BOTHELL — Bothell Municipal Court Judge Michelle Gehlsen isn’t convinced the few minutes she spends with new drivers facing their first traffic ticket is enough time to hammer home the dangers of speeding or texting behind the wheel. Teenagers may need a little more encouragement to think about their responsibilities, even if the lecture is coming from someone in a black robe.
Gehlsen has helped the city launch a new youth court with the goal of cutting down on the number of repeat traffic offenders and maybe saving lives. Traffic accidents remain the No. 1 killer of young people, Gehlsen said.
The youth court is open to 16- and 17-year-old first-time traffic offenders. To opt into the court, offenders must admit their guilt. Yet they are given the chance to explain the circumstances in a triallike setting. The court is led by high school students, who serve as the judge, attorneys and jury.
The court, supervised by an adult, will be held once a month at the Bothell Municipal Court. The offenders can have the infraction dropped from their record once they complete the program. If they don’t meet the requirements, they’ll be convicted.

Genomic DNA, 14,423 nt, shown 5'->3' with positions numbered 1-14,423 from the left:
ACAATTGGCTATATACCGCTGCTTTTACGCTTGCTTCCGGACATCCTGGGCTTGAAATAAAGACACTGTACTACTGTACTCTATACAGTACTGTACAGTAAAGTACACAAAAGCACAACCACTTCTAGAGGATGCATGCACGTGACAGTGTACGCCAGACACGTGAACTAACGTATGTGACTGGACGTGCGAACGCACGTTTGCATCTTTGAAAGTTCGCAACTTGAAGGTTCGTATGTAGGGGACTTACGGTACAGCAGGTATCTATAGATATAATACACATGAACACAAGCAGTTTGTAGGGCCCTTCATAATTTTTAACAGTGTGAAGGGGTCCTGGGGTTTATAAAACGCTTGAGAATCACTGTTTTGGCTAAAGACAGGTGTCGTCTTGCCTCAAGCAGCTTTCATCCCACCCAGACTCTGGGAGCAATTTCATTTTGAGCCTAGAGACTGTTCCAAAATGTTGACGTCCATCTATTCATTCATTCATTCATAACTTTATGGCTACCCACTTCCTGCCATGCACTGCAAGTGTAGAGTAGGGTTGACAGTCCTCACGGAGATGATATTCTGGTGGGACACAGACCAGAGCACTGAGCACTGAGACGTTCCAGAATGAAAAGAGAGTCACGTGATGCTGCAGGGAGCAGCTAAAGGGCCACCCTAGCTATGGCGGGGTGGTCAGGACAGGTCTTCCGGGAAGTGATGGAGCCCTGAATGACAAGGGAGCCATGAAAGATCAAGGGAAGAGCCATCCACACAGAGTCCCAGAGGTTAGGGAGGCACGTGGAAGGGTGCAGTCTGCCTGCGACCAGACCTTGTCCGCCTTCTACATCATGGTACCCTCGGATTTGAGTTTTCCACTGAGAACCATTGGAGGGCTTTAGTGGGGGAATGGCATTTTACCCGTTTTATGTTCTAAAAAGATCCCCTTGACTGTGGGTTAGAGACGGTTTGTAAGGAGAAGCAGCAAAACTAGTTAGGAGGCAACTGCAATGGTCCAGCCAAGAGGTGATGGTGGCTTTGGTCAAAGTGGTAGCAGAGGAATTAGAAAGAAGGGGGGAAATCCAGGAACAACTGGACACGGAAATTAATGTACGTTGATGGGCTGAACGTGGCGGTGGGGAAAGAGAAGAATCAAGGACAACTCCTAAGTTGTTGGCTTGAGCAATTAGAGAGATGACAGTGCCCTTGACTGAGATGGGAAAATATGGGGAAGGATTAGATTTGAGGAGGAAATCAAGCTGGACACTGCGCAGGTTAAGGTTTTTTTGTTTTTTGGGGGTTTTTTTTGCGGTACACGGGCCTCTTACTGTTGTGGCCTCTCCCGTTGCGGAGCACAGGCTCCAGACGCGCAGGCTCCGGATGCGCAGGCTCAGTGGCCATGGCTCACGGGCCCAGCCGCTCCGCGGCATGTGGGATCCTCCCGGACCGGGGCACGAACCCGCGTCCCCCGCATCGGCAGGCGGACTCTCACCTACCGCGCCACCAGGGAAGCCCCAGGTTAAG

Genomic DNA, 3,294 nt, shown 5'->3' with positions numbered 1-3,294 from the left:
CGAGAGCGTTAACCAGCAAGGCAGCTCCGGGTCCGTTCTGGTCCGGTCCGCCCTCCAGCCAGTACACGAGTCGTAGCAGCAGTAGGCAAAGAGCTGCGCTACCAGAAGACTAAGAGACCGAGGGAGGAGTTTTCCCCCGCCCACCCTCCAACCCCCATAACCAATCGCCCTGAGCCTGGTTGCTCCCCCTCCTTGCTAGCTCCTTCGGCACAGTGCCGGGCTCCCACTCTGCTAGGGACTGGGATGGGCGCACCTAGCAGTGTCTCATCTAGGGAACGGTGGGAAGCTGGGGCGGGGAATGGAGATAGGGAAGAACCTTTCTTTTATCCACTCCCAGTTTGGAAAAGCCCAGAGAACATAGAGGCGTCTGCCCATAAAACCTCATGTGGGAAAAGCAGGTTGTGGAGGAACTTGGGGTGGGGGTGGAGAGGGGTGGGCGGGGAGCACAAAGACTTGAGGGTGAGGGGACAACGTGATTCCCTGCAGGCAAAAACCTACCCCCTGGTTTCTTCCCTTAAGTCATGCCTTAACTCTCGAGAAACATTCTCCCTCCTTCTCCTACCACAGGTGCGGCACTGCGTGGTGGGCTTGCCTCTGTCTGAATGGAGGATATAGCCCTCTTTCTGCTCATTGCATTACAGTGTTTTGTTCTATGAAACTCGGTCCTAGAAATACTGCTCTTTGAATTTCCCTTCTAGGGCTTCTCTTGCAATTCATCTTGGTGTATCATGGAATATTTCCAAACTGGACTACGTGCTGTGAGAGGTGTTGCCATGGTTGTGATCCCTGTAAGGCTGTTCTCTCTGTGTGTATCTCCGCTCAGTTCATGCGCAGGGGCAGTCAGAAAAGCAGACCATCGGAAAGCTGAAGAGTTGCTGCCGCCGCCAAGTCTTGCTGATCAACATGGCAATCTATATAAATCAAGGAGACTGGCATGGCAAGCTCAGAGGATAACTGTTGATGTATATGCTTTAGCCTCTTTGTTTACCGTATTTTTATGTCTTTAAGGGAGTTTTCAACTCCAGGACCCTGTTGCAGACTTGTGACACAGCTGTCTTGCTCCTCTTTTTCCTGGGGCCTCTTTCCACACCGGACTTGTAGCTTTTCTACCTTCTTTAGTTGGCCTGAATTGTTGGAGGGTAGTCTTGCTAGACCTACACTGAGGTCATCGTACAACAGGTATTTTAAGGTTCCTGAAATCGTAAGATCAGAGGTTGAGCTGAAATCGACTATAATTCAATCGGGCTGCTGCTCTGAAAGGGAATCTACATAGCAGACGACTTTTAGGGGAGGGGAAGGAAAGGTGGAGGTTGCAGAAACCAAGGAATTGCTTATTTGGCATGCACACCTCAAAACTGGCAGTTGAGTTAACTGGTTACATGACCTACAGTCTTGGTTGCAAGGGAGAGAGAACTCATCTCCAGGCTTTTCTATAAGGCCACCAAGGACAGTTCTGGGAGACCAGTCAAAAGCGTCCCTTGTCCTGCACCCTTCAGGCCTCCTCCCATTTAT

Gehlsen said the youth court focuses on restorative justice, meaning sentences will be geared toward getting the teens to think about the effects of poor driving, rather than making the ticket go away with the swipe of a debit card.
“We really want to help them understand their responsibilities when they’re driving,” she said.
Participants may be required to write letters, do community service or take classes, such as defensive driving or a time-management course if they were speeding because they were late.
“It’s not just about punishment, but also about changing behavior,” the judge said. As part of the project, Gehlsen partnered with University of Washington-Bothell Professor Camille Walsh and some of her legal studies students.
Early on the college students researched youth court models and their effect on communities. The college students also are mentoring and training the Bothell High School and Secondary Academy for Success students who have volunteered to staff the peer court.
The partnership has been a great opportunity for college students who are considering careers in law, Walsh said.
“I think it’s a great chance to help train future leaders,” Gehlsen said.
Diana Hefley: 425-3393463; hefley@heraldnet. com.